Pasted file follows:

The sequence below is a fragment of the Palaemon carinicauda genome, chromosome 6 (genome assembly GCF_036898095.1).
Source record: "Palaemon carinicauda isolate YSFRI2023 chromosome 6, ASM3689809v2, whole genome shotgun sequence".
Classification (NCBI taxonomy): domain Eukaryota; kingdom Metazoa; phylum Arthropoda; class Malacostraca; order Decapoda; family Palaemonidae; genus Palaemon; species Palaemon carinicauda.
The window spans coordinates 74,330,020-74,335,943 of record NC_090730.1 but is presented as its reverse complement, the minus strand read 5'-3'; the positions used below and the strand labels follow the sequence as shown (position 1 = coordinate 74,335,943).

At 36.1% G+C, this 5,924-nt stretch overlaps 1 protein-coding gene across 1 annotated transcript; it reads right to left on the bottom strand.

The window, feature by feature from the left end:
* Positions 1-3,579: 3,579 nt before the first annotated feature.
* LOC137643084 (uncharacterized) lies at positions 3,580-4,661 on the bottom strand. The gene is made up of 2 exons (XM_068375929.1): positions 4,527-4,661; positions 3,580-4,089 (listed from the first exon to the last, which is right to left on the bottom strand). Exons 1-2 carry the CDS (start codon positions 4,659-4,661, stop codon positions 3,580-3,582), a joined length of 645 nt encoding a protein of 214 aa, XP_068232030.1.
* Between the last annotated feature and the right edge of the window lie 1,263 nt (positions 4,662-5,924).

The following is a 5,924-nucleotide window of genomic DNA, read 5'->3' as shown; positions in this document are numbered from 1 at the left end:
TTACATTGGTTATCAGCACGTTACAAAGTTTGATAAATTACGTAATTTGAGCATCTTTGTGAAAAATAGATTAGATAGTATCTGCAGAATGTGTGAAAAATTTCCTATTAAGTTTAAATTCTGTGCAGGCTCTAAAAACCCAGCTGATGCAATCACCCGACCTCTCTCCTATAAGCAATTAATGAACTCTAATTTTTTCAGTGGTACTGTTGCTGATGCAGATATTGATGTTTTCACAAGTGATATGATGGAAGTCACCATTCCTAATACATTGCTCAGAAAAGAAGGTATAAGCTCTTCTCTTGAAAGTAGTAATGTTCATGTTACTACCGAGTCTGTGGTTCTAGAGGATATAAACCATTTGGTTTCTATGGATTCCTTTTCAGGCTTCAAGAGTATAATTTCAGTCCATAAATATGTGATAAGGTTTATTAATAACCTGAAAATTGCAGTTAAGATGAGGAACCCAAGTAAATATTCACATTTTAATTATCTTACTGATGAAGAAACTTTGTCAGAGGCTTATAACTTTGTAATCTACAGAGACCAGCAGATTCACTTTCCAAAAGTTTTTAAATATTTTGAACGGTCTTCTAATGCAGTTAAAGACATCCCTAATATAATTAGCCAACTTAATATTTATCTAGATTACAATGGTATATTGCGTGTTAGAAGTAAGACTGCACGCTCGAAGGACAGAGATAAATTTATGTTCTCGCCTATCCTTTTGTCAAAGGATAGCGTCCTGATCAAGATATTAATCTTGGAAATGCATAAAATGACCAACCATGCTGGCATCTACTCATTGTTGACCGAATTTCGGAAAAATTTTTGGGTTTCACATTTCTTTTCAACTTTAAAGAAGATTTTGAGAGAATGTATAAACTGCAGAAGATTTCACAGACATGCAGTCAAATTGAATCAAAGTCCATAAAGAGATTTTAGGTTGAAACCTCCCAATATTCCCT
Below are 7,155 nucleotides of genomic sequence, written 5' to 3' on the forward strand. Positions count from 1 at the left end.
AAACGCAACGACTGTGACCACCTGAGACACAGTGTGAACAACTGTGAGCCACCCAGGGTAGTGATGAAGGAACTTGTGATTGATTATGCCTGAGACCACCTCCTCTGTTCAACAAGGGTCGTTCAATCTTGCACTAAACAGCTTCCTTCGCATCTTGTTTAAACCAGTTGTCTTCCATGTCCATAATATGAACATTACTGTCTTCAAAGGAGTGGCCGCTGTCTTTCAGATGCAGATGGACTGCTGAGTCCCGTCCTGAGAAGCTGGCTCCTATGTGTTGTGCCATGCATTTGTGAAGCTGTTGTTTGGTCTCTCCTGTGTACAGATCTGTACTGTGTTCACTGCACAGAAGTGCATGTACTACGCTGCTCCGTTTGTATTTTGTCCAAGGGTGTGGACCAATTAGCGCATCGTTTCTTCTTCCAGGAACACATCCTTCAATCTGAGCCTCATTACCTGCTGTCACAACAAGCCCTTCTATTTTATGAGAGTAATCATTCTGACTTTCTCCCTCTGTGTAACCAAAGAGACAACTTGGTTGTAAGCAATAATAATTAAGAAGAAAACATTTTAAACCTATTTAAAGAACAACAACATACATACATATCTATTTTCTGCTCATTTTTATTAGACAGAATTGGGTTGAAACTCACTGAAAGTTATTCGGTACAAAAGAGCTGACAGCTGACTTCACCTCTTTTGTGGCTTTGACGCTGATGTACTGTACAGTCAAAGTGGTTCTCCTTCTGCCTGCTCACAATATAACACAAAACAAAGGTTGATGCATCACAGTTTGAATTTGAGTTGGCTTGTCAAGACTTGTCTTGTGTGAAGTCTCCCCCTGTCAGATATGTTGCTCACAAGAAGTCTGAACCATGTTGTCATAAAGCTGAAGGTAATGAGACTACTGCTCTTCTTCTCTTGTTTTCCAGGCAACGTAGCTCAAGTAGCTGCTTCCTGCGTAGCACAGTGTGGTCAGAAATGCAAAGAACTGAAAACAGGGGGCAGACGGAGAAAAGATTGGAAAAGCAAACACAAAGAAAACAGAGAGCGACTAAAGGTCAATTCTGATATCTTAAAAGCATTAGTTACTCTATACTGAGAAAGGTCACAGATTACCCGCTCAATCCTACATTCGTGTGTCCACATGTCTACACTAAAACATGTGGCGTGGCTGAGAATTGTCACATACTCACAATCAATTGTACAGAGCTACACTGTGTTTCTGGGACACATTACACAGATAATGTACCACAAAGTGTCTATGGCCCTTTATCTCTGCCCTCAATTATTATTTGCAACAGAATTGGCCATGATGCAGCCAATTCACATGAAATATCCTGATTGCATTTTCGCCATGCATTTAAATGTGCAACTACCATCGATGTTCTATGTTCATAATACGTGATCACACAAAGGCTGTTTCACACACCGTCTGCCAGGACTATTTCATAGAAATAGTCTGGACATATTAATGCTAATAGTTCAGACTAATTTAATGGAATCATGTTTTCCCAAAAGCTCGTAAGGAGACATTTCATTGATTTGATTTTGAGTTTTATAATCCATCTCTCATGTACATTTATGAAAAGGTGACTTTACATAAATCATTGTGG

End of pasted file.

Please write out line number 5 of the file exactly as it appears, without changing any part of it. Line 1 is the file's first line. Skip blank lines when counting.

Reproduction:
At 36.1% G+C, this 5,924-nt stretch overlaps 1 protein-coding gene across 1 annotated transcript; it reads right to left on the bottom strand.